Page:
Muscular Development|August 2020
Brad Schoenfield
For many years, the concept of a “postworkout anabolic window of opportunity” has been taken as gospel by those in the bodybuilding community. Simply stated, the “anabolic window” hypothesis postulates that a limited time exists after training to optimize training-related muscular adaptations – generally believed to be less than an hour after completion of an exercise bout.2,4,5 According to popular belief, consuming the proper ratio of nutrients during this critical time period not only facilitates muscle protein accretion, but it does so in a supercompensated fashion that maximizes the hypertrophic response to lifting – delaying protein intake by a matter of minutes after this time period is purported to seriously compromise muscular gains. Some researchers have proposed that the timing of nutritional intake is even more important to muscle growth than the absolute daily consumption of nutrients.2 Bold claims indeed!

To get a handle on the topic, let’s see what research says on the topic.

There is some evidence showing superior increases in muscle protein synthesis when amino acids are ingested in close proximity to the conclusion of exercise as opposed to delaying consumption. One such study found significantly greater acute protein accretion when beagle dogs consumed amino acids immediately following 150 minutes of treadmill running compared to two hours post-exercise.9 Although intriguing, we need to take these findings with a large grain of salt; an animal trial using aerobic training is not exactly indicative of the anabolic response of hard training lifters.

Another study carried out in human subjects by Levenhagen et al.7 showed that lower body and whole-body protein synthesis was increased significantly more when protein was ingested immediately versus three hours after exercise. Problem is, the training involved moderate intensity, long-duration aerobic exercise. This raises the distinct possibility that results were attributed to greater mitochondrial and/or sarcoplasmic protein fractions as opposed to synthesis of contractile elements. Let’s face it, long-duration aerobic exercise is not much of a muscle-building activity. Conversely, Rasmussen et al.10 investigated the acute impact of protein timing after resistance training – without question, a better indicator of synthesis of muscle contractile elements. In this study, no significant differences were seen in the protein synthetic response after consuming nutrients one versus three hours post-exercise. It should be noted that measures of acute muscle protein synthesis do not necessarily correlate with muscular gains achieved from consistent lifting8, so results from these studies need to be interpreted with caution. Ideally, the effects of protein timing can best be determined by long-term training studies that measure actual muscle growth.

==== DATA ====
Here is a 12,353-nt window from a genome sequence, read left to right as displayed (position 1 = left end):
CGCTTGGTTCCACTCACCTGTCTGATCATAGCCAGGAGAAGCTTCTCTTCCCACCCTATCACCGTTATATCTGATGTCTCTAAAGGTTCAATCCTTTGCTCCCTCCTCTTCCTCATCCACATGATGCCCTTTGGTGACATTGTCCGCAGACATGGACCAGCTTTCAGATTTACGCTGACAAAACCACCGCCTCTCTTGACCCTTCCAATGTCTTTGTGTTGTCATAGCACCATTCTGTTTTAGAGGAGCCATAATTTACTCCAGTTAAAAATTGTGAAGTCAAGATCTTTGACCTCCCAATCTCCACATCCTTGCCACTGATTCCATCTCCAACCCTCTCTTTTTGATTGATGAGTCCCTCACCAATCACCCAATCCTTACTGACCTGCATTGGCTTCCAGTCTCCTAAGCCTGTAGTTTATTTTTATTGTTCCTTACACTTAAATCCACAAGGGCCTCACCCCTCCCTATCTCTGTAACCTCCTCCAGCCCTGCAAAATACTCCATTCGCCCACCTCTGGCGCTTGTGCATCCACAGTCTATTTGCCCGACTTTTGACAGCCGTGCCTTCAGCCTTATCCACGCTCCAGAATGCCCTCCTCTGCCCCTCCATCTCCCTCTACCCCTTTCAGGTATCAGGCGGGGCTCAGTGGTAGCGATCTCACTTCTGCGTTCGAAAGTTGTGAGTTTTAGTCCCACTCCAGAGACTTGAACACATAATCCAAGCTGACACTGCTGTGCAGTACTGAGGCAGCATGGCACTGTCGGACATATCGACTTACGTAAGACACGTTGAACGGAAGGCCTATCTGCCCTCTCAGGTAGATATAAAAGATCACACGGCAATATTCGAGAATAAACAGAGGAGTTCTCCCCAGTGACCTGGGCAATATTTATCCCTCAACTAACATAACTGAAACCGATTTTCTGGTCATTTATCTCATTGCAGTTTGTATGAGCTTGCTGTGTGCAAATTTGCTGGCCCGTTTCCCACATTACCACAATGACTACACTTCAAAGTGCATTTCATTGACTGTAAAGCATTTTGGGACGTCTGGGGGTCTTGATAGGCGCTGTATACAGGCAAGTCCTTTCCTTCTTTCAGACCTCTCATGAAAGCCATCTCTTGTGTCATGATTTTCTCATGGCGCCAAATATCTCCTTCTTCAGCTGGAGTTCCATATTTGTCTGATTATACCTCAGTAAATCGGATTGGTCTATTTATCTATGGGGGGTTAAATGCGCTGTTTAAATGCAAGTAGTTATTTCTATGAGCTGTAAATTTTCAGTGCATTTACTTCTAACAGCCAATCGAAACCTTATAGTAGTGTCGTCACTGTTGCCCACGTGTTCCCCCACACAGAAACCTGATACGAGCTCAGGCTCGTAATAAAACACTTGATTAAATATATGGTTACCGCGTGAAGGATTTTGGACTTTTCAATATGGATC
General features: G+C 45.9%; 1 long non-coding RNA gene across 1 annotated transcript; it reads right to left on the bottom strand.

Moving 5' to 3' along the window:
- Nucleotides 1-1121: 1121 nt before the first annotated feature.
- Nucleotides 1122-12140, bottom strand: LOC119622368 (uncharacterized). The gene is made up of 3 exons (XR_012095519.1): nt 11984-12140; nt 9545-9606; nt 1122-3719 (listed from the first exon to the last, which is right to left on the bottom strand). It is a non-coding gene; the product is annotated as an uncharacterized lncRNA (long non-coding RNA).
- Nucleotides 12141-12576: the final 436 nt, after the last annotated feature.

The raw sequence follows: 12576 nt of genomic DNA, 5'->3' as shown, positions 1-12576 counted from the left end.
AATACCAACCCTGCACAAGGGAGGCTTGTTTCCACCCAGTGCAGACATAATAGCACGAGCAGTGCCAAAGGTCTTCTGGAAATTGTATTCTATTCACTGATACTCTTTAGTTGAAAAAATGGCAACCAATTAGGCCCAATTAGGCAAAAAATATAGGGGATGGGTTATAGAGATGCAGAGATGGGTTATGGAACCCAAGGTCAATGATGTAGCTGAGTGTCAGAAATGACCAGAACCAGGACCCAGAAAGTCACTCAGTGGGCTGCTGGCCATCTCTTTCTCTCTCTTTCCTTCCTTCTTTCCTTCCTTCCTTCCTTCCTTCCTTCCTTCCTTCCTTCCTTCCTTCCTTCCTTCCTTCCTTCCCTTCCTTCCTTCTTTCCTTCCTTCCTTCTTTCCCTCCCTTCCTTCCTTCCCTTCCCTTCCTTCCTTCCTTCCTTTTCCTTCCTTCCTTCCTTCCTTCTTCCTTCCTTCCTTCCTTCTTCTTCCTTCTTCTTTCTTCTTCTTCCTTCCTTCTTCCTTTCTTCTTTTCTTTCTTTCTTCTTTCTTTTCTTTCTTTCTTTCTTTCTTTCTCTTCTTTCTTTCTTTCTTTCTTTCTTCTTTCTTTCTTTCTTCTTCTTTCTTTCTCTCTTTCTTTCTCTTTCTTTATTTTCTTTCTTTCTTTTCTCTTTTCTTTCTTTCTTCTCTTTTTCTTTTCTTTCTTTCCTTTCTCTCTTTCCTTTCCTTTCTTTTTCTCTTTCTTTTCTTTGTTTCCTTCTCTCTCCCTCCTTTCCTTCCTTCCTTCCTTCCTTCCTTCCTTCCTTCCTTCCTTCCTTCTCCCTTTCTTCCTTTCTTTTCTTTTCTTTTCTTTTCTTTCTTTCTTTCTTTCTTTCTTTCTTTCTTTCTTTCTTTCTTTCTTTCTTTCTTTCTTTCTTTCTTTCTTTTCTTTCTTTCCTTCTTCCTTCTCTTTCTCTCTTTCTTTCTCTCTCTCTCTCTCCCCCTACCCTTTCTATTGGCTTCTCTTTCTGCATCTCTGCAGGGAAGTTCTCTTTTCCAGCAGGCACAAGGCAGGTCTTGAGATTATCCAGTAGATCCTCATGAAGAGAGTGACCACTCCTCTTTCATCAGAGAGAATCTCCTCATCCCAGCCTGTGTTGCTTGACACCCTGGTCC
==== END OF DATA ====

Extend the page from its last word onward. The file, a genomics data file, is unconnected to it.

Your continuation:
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August 2020